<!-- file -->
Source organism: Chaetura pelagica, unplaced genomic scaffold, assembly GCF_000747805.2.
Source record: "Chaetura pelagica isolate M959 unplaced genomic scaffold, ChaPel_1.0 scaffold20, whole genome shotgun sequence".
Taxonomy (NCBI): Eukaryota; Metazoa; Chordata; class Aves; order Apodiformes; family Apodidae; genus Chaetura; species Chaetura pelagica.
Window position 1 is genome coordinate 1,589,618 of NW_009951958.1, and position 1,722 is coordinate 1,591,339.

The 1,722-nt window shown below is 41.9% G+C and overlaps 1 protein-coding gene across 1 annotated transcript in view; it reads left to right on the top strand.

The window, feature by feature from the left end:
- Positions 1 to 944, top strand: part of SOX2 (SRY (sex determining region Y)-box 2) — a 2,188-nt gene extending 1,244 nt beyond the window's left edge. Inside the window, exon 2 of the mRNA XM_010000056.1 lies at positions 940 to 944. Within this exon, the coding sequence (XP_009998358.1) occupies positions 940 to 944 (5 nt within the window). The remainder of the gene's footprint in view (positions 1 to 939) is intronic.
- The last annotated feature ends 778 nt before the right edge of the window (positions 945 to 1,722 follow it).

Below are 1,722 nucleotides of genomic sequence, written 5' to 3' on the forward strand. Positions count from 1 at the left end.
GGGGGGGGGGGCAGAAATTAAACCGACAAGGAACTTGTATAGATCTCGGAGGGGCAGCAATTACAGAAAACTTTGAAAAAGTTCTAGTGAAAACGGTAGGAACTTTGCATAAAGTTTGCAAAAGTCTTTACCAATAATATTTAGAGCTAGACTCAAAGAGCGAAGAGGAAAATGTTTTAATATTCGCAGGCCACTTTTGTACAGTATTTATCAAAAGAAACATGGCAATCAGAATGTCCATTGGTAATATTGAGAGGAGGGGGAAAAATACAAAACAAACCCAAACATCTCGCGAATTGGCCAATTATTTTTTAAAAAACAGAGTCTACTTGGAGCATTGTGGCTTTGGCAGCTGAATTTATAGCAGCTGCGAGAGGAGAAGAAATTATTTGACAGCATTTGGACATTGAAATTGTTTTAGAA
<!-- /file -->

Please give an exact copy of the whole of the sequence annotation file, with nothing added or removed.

Source organism: Chaetura pelagica, unplaced genomic scaffold, assembly GCF_000747805.2.
Source record: "Chaetura pelagica isolate M959 unplaced genomic scaffold, ChaPel_1.0 scaffold20, whole genome shotgun sequence".
Taxonomy (NCBI): Eukaryota; Metazoa; Chordata; class Aves; order Apodiformes; family Apodidae; genus Chaetura; species Chaetura pelagica.
Window position 1 is genome coordinate 1,589,618 of NW_009951958.1, and position 1,722 is coordinate 1,591,339.

The 1,722-nt window shown below is 41.9% G+C and overlaps 1 protein-coding gene across 1 annotated transcript in view; it reads left to right on the top strand.

The window, feature by feature from the left end:
- Positions 1 to 944, top strand: part of SOX2 (SRY (sex determining region Y)-box 2) — a 2,188-nt gene extending 1,244 nt beyond the window's left edge. Inside the window, exon 2 of the mRNA XM_010000056.1 lies at positions 940 to 944. Within this exon, the coding sequence (XP_009998358.1) occupies positions 940 to 944 (5 nt within the window). The remainder of the gene's footprint in view (positions 1 to 939) is intronic.
- The last annotated feature ends 778 nt before the right edge of the window (positions 945 to 1,722 follow it).

Below are 1,722 nucleotides of genomic sequence, written 5' to 3' on the forward strand. Positions count from 1 at the left end.
GGGGGGGGGGGCAGAAATTAAACCGACAAGGAACTTGTATAGATCTCGGAGGGGCAGCAATTACAGAAAACTTTGAAAAAGTTCTAGTGAAAACGGTAGGAACTTTGCATAAAGTTTGCAAAAGTCTTTACCAATAATATTTAGAGCTAGACTCAAAGAGCGAAGAGGAAAATGTTTTAATATTCGCAGGCCACTTTTGTACAGTATTTATCAAAAGAAACATGGCAATCAGAATGTCCATTGGTAATATTGAGAGGAGGGGGAAAAATACAAAACAAACCCAAACATCTCGCGAATTGGCCAATTATTTTTTAAAAAACAGAGTCTACTTGGAGCATTGTGGCTTTGGCAGCTGAATTTATAGCAGCTGCGAGAGGAGAAGAAATTATTTGACAGCATTTGGACATTGAAATTGTTTTAGAA